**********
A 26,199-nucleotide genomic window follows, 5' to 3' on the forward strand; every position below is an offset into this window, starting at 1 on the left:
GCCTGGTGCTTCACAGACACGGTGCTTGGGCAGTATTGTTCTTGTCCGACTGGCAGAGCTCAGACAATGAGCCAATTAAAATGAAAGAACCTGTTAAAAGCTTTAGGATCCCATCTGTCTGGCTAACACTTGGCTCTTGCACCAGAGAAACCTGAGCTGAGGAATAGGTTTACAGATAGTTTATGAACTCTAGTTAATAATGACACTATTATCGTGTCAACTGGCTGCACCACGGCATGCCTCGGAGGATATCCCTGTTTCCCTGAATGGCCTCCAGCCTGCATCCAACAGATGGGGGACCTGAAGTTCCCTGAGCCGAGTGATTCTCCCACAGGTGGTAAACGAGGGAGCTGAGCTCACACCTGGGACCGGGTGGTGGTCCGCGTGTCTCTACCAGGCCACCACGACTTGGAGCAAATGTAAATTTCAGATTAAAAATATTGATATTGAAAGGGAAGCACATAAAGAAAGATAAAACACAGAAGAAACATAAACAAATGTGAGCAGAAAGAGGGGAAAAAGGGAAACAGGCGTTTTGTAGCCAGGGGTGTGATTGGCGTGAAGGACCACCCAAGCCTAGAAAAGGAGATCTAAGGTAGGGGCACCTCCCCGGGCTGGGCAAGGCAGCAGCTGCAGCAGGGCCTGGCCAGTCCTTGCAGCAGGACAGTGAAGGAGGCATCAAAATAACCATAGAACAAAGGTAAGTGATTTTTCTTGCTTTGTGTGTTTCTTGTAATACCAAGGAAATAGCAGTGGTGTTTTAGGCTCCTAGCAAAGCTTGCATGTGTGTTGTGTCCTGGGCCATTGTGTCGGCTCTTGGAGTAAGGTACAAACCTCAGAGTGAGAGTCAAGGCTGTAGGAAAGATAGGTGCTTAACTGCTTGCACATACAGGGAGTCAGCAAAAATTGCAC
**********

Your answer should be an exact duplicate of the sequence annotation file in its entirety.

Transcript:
A 26,199-nucleotide genomic window follows, 5' to 3' on the forward strand; every position below is an offset into this window, starting at 1 on the left:
GCCTGGTGCTTCACAGACACGGTGCTTGGGCAGTATTGTTCTTGTCCGACTGGCAGAGCTCAGACAATGAGCCAATTAAAATGAAAGAACCTGTTAAAAGCTTTAGGATCCCATCTGTCTGGCTAACACTTGGCTCTTGCACCAGAGAAACCTGAGCTGAGGAATAGGTTTACAGATAGTTTATGAACTCTAGTTAATAATGACACTATTATCGTGTCAACTGGCTGCACCACGGCATGCCTCGGAGGATATCCCTGTTTCCCTGAATGGCCTCCAGCCTGCATCCAACAGATGGGGGACCTGAAGTTCCCTGAGCCGAGTGATTCTCCCACAGGTGGTAAACGAGGGAGCTGAGCTCACACCTGGGACCGGGTGGTGGTCCGCGTGTCTCTACCAGGCCACCACGACTTGGAGCAAATGTAAATTTCAGATTAAAAATATTGATATTGAAAGGGAAGCACATAAAGAAAGATAAAACACAGAAGAAACATAAACAAATGTGAGCAGAAAGAGGGGAAAAAGGGAAACAGGCGTTTTGTAGCCAGGGGTGTGATTGGCGTGAAGGACCACCCAAGCCTAGAAAAGGAGATCTAAGGTAGGGGCACCTCCCCGGGCTGGGCAAGGCAGCAGCTGCAGCAGGGCCTGGCCAGTCCTTGCAGCAGGACAGTGAAGGAGGCATCAAAATAACCATAGAACAAAGGTAAGTGATTTTTCTTGCTTTGTGTGTTTCTTGTAATACCAAGGAAATAGCAGTGGTGTTTTAGGCTCCTAGCAAAGCTTGCATGTGTGTTGTGTCCTGGGCCATTGTGTCGGCTCTTGGAGTAAGGTACAAACCTCAGAGTGAGAGTCAAGGCTGTAGGAAAGATAGGTGCTTAACTGCTTGCACATACAGGGAGTCAGCAAAAATTGCAC